A media release from the Wellington People’s Centre is headlined: A minimum wage rise puts costs onto employers not taxpayers:
“Recent discussions about Labour’s plans to increase the minimum wage seem to have missed an important point” Says Kay Brereton of the Wellington People’s Centre.
Currently taxpayers subsidise employers paying the minimum wage through the Working for Families Tax Credit package. Increasing the minimum wage would put the costs onto the employers who are benefiting from the labour of their employees.
Isn’t it interesting that she doesn’t understand that employers are taxpayers? Not only do they pay tax, they have to absorb the cost of collecting it on behalf of the IRD as well as collecting other money such as ACC levies, fines and payments for children of broken relationships on behalf of other government departments.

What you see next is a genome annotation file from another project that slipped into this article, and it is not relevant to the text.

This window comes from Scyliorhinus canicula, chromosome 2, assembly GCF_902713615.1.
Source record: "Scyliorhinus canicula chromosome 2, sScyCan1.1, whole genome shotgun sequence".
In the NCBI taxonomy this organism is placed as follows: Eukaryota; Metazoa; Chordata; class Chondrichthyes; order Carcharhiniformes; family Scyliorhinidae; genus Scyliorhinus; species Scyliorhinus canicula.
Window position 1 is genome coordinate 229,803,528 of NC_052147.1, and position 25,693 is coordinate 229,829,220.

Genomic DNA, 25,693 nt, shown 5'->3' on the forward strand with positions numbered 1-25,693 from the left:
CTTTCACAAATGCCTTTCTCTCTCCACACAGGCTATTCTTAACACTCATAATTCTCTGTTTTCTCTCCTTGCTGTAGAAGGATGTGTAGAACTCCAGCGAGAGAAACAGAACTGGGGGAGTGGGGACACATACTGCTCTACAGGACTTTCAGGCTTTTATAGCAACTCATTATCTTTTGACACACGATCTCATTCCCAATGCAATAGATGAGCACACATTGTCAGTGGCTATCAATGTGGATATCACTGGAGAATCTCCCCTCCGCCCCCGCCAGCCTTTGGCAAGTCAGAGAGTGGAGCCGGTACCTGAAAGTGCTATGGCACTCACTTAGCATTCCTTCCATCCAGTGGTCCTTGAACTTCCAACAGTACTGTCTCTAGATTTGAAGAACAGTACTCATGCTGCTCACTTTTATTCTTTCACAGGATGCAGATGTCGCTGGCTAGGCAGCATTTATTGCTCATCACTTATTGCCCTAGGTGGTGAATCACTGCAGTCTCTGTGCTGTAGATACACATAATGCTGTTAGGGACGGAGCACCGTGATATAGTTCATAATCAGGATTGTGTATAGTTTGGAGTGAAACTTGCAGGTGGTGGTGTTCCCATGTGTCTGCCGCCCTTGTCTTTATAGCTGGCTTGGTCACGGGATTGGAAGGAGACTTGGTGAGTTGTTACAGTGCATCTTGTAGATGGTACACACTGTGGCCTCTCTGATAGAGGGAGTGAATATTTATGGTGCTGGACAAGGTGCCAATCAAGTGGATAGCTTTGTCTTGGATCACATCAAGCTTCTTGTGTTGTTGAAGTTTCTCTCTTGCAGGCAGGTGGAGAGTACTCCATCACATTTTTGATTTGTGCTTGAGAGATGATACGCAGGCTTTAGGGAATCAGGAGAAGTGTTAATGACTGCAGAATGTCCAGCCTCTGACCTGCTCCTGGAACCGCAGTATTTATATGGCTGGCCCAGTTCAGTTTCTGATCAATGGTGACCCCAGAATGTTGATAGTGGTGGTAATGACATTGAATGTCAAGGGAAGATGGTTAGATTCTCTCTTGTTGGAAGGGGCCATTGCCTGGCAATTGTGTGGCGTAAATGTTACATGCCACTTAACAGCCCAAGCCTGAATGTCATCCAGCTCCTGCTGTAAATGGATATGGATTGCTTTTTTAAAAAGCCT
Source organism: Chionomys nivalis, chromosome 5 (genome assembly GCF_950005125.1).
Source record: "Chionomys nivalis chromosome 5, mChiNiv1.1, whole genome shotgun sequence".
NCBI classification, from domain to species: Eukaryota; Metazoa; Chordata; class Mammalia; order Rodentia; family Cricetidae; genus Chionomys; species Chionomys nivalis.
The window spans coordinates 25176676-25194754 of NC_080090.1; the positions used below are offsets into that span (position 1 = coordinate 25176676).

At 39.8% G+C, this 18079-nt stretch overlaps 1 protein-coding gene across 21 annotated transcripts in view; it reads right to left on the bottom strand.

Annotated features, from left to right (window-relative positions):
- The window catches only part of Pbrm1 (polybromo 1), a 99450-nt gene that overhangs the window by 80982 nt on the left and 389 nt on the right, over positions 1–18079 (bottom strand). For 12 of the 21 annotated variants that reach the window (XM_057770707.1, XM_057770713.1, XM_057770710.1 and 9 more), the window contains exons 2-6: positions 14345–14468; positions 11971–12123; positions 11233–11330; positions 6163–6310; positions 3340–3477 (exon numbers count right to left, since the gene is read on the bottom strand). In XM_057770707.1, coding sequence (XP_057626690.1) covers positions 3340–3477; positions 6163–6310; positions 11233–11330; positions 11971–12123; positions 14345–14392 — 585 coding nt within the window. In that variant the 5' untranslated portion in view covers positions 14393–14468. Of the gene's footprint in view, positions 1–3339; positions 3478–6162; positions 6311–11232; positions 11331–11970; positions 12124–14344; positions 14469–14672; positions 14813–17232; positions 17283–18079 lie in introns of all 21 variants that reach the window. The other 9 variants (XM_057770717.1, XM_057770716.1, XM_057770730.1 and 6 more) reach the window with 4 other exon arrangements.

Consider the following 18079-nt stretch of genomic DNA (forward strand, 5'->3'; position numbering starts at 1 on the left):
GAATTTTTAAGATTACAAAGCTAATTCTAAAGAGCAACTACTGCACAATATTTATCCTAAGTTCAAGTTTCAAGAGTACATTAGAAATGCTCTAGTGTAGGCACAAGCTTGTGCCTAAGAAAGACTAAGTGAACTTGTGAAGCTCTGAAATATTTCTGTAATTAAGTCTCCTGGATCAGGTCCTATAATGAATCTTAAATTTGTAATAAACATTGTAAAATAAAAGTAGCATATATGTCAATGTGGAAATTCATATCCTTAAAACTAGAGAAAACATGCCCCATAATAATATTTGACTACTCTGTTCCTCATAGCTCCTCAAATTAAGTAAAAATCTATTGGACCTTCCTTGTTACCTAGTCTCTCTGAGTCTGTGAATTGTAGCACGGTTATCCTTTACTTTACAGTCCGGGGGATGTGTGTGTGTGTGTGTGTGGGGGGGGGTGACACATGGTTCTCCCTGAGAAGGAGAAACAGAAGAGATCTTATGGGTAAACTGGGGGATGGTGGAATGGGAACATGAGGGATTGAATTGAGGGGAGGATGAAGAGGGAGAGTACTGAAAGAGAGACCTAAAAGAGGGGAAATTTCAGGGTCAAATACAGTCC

The Minimum Family Tax credit ensures that sole parents working a minimum of 20 hours per week, and couples with children working a minimum of 30 hours per week receive net pay of $408 per week.
This equates to $20.40 per hour after tax for sole parents and $13.60 per hour after tax for couples, which means taxpayers are subsidising this employment to levels well above the current minimum wage.
She has a point there but draws the wrong conclusion.
Labour’s tax-churn welfare for working people helped to disguise the parlous state of the economy from 2005.
They had raised taxes, increased the costs of employing people by adding a fourth week’s holiday and introduced other employer-unfriendly policies which at best did nothing to increase productivity and at worst hampered it.
Their tax and spend policies fuelled inflation and unsustainable consumption disguising the fact we were in recession.
Turning this around won’t be achieved by increasing the price of labour. The solution will come from policies which reduce costs and encourage sustainable growth.